When you are philoso- phising, you have to descend into primeval chaos, and feel at home there. We still think of the oppression of the ques- tion. But then one is always restored, by the explosion of the answer.
Are we the Tea Party? We see the flattery - yet hear a correction. I think it speaks for fair play.
Ludwig Wittgenstein Culture and Value 1948 Basil Blackwell translation G.H. von Wright editor op. cit.
We don't have any opening just now. I'm not here for what you have; I am here for what I've fairly won. In 2008, we had a "change election" which took remarkable hold, against the very most vulgar resistance. It goes on, in both Parties; but it is the one whose property it is, we do rush to invigorate with its origins. It's trusteeship. Now a Clinton has promised the Brookings Institution, she will contrive to bind all Pres- idents who may follow her pending reign, to warfare against Iran for hypotheticals which may worry her. Ignoring the vessel of the promise, it's the thought that counts. She has assimilated nothing of the ge- nius of a cause, of which she now claims to be a prudent parent. This is not the Constitution, much less the civilisation, one should wish upon a kennel for one's dogs. Even the Pavlovian reflex requires actual provocation, to go to war; but is that species our baseline? The principles of an honest intel- lect cannot be blackmailed again, by warnings of doom from that sec- tor's messenger, even if familiar, admonishing us to get to bed, and not expect a candidacy of reason. To no one's great awe, The Post has trotted forward Ignatius and Marcus, to intone that her belli- cosity's exactly the right basis for further discussion. An imper- ious consensus, if not a new one. How tiresomely they mime what we rejected decisively, in 2008. Oh, yes. They will warn of a cor- rupting of the Courts, a lowering of obligations among the well-to- do, a curdling in béarnaise. Let there be the trials we've endured, and learned to master, before any taunting to renounce our progress. Who caused it? Who'd preserve it?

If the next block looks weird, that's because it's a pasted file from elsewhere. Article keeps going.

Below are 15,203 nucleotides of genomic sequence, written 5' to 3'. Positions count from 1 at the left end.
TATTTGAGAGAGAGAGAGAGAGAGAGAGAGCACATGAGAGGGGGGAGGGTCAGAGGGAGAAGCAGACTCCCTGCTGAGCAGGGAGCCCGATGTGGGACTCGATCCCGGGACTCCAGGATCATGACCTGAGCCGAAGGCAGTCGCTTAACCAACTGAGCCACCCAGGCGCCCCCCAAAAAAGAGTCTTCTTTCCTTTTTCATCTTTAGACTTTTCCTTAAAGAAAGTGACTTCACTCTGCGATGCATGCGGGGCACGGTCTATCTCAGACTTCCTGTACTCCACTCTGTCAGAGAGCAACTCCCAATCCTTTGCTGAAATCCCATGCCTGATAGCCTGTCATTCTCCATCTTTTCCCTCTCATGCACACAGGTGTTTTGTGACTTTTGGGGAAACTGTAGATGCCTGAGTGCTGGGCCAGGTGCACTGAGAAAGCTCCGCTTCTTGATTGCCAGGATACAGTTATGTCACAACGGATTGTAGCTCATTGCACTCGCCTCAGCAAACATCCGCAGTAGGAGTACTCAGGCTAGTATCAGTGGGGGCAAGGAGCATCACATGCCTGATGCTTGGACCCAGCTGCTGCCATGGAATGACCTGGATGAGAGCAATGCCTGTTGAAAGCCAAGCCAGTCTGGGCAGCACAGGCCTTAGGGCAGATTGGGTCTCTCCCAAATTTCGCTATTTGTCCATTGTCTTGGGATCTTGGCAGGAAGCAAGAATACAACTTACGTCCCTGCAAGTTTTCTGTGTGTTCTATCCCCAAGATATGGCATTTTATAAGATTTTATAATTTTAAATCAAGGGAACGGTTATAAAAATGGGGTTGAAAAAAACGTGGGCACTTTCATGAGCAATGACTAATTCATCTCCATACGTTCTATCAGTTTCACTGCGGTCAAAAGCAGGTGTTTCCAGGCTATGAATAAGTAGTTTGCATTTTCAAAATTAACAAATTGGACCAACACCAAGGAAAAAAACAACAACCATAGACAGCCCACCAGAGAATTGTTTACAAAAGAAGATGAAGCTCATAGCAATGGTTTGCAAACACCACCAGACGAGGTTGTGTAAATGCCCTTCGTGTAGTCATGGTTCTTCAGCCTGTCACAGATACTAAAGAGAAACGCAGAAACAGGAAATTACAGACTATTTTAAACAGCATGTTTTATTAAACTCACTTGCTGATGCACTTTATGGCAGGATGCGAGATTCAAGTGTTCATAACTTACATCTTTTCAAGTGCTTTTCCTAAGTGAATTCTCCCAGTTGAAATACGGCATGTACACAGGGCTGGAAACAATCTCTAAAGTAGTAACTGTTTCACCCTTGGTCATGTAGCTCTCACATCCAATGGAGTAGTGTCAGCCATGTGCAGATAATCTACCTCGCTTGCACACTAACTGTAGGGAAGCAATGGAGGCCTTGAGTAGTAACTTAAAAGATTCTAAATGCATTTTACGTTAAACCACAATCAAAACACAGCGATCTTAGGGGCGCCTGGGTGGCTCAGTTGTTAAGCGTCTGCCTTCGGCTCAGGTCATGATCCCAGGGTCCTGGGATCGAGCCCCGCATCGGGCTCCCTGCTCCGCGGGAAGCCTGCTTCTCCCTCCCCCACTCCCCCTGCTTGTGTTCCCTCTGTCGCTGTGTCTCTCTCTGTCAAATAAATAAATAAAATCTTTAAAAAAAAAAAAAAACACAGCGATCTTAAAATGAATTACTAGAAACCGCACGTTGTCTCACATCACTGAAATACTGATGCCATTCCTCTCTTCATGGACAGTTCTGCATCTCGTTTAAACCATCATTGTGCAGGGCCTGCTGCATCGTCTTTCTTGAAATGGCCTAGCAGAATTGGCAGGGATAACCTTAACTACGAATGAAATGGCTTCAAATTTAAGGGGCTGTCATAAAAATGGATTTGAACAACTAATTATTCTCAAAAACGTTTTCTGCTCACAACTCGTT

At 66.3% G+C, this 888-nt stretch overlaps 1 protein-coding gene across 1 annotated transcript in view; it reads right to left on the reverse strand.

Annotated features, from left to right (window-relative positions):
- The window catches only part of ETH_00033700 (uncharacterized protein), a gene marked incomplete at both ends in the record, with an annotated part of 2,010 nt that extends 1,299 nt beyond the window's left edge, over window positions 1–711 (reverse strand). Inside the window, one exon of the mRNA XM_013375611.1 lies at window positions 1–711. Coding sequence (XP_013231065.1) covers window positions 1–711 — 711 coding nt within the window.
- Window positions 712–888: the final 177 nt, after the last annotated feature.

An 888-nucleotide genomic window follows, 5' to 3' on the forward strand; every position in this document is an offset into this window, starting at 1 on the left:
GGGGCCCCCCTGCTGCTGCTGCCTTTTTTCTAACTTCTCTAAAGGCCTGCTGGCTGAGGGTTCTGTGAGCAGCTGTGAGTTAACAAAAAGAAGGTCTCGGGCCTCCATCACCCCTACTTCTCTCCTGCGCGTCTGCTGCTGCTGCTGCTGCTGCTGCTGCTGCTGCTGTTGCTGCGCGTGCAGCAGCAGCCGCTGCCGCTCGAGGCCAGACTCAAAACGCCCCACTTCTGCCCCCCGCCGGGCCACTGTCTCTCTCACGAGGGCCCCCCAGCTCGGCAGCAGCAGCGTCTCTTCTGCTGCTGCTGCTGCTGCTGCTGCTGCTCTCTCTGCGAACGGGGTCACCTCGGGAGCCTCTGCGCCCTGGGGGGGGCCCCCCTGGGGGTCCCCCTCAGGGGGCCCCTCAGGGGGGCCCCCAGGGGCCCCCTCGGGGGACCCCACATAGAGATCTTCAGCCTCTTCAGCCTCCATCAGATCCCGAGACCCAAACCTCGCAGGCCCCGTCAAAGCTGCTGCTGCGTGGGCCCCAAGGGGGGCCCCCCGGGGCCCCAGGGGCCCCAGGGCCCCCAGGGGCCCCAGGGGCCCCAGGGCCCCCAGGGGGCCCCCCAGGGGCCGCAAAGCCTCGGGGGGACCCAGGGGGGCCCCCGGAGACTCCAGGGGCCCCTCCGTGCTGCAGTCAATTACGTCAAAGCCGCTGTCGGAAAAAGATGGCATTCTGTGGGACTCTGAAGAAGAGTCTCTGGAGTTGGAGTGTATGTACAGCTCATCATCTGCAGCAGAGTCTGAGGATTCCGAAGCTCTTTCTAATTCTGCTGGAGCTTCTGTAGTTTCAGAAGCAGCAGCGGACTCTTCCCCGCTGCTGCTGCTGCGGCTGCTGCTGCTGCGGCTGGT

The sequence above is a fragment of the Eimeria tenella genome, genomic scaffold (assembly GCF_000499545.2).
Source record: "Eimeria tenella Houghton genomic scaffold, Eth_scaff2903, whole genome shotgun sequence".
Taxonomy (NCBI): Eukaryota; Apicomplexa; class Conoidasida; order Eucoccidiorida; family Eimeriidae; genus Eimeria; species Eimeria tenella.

I suppose, it is a feature of age, not merely to sympathise more than is welcome, with the trials of the present, but to perceive them, al- most as a corollary of lengthy re- flection, as potentially rather a godsend to the young - who can be counted on (much to the amusement of the gods who envy them) to ex- perience their challenges as com- paratively self-defining. I offer to admit, from one's own super-an- uation, they simply are not. That said, I never thought this at the time. I associate the university, that Yale is in my mind, with the life and mind of a predecessor of ours, Socrates. This is because my ex- perience of Yale comes from the dialogues of law students with an indefatigably questioning inter- locutor; and while I learned, e- ven in college elsewhere, to val- ue that intensity of interest in the question put before my mind, to engage, I appreciated there an inherently infinite contestibil- ity in such questions. It isn't that a right answer cannot exist. It's that the answer can't com- pare with the vitality of the question. It is on the basis of this simple fact, that I condone the education of lawyers at the very most demanding institutions: if one gets out of Yale without humility, that principle suffers. Hence, Clarence Thomas, and the Clintons. But I stray. At Yale these days, there is a buzz to defrock an undergraduate college of its namesake, John C. Calhoun - the noted South Carolinian theorist of white supremacy, nullification of national law, and awkward hair. Students movingly remark upon the ordeal of studying beneath commem- orations of a racist alumnus. Who would not? The undergraduate motive of reform is one we all exercised and never forget; but it's no betrayal or re- nunciation of that urgent feeling, to say that it can hope for too much, and in the wrong place. The question is never, in an institu- tion going on 300+ years, whose university the place is (anyway). The question is whether one is capable of accepting responsibil- ity, today, for the choice one has made to engage in it - knowing, a paradox lurks in some nomenclature. Where on earth, may we demand an apology from the past? On the other hand, how best can we remit the inference of insult or worse, in the encumbrance of in- heritances we'd never shape as they are today? Yale appears to be on the verge of offering tentative answers to the question, and one can't help but be certain of the place's awareness, that any answer must lack the per- manence of the question. Hence, Yale. And may it never be easy.